Chapter 2 The Pre-Travel Consultation
Perspectives: Prioritizing Care for the Resource-Limited Traveler
Travelers seen in pre-travel clinic consultations often have financial constraints. Prioritizing immunizations and prophylactic medications should be part of an individualized assessment based not only on the travel profile and efficacy and safety of vaccines and medications, but also on associated costs. Travelers must often pay out of pocket for pre-travel care, as many health insurance plans do not cover travel immunizations and prophylaxis. Travelers with limited budgets tend to be at higher risk for acquiring travel-associated infections, as they often visit remote areas, stay in lower-grade accommodations, and are more likely to eat local street food. As an example, the estimated cost of a pre-travel consultation for a young backpacker planning a 4-week trip in West Africa will run as high as $1,400 for the initial consult and vaccinations, excluding malaria chemoprophylaxis. Clinicians need to understand travelers’ financial constraints in order to provide realistic recommendations. Helping travelers with limited budgets decide how best to spend limited resources on travel vaccines and medications is one of the most challenging tasks of travel medicine specialists. The variety of insurance plans, number of travelers without adequate insurance coverage, and number of student and budget travelers vexes even the most savvy travel medicine clinics. This section provides guidance and strategies for prioritizing vaccine and medication choices for the busy practitioner.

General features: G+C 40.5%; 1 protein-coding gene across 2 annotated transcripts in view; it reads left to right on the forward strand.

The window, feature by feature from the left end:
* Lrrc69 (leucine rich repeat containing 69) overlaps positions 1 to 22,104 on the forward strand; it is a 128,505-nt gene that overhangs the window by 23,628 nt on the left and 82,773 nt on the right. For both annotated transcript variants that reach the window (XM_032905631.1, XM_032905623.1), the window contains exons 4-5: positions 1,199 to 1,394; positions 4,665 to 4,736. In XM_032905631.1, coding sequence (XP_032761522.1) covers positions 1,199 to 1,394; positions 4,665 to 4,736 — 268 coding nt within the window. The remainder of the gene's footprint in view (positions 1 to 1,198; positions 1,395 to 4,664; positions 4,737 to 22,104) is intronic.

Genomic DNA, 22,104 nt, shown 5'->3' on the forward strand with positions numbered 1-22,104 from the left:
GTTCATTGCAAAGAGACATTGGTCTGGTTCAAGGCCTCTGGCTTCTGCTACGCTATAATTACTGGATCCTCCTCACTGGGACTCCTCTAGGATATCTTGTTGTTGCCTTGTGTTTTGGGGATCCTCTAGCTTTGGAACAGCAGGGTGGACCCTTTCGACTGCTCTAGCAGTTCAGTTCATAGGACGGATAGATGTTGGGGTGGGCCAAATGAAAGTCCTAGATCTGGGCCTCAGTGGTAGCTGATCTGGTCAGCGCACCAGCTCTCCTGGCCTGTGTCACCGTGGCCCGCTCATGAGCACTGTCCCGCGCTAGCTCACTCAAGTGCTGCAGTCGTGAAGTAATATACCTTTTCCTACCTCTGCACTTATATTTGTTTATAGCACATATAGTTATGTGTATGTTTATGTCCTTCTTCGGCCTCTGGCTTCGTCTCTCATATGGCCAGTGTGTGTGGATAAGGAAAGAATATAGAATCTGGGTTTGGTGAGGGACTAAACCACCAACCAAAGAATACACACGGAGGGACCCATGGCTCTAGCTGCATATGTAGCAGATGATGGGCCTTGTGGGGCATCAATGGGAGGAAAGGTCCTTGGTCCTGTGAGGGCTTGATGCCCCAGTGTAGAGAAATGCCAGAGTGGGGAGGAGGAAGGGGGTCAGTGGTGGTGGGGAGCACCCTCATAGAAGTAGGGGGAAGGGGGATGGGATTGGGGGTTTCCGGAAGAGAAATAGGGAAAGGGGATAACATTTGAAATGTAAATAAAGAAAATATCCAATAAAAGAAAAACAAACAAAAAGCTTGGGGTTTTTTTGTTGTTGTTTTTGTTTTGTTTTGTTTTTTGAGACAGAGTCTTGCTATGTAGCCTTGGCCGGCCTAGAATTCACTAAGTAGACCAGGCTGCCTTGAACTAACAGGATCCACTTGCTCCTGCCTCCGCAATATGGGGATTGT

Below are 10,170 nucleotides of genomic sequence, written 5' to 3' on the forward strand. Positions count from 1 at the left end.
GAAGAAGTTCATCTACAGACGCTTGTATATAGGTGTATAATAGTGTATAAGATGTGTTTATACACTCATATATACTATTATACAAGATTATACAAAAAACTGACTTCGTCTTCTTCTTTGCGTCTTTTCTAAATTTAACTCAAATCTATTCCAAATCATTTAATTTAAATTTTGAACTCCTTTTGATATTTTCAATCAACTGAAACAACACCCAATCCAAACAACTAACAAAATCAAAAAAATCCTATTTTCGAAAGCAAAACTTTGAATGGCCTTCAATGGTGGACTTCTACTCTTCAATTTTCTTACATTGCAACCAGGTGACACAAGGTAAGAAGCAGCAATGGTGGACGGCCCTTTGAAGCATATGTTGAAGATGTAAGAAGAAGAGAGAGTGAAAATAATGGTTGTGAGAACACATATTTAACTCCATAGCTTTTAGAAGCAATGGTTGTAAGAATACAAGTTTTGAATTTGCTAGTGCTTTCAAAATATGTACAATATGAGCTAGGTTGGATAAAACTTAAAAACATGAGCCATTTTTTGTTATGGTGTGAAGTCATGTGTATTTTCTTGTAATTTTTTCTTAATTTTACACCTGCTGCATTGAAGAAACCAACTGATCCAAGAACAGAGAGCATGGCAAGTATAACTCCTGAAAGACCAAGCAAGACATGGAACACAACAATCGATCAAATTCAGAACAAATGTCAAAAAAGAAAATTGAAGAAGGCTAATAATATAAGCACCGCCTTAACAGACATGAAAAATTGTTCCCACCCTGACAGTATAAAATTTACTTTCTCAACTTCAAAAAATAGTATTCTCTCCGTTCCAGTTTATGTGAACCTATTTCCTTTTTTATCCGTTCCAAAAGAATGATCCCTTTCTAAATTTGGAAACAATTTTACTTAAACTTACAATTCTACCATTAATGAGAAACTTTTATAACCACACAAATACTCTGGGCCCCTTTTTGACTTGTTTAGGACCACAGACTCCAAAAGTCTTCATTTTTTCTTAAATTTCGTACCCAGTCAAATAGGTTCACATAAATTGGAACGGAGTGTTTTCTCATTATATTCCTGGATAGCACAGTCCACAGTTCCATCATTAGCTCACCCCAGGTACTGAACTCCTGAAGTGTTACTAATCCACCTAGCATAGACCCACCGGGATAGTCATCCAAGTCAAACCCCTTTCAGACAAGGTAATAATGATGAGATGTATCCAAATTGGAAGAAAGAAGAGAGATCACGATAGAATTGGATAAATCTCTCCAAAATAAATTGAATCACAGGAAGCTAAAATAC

Only 2 vaccines are categorically required for some travelers: meningococcal vaccine for pilgrims traveling to Mecca during the Hajj and yellow fever (see Chapter 3, Travel Vaccines & Malaria Information, by Country). If either of these is required for an itinerary, prioritize it since the traveler may be denied entry to the country without proof of vaccination.
CDC recommends that all travelers should be up-to-date on routine vaccines before international travel, regardless of destination. Routine vaccines are generally associated with lower costs, as they are produced for mass administration as part of the scheduled national childhood and adult vaccination programs. The benefit of their administration extends beyond the travel period, and in many cases immunity for life is achieved. Moreover, many health insurance plans will reimburse the patient for the cost of their administration. If a traveler requires routine vaccines and cost is a limitation, he or she can explore opportunities for obtaining them in a health department or primary care setting, where cost may be lower than in a travel clinic. Prioritize the routine vaccines that protect against diseases for which the traveler is most likely to be at general risk. At this time, top priorities would be influenza vaccine and measles-containing vaccine.
The patient may have prior immunity to the disease for which immunization is being considered. In some settings, testing for antibody concentrations may be covered by insurance, while vaccines are not. Specifically, hepatitis A and B are vaccines important for travelers’ health and should be considered for susceptible hosts. Testing for immunity to these infections may determine whether vaccination is warranted.
In recommending vaccines, a provider should consider the destination, the expected itinerary, seasonality, and baseline risk factors in the patient. Review the itinerary to determine the need for specific vaccines based on destination or purpose of travel: polio vaccine for travel to endemic countries, meningococcal vaccine for travel to the meningitis belt of sub-Saharan Africa or to an area where an outbreak is occurring, or hepatitis B vaccine for travelers likely to have blood and body fluid exposure (health care or humanitarian workers, for example).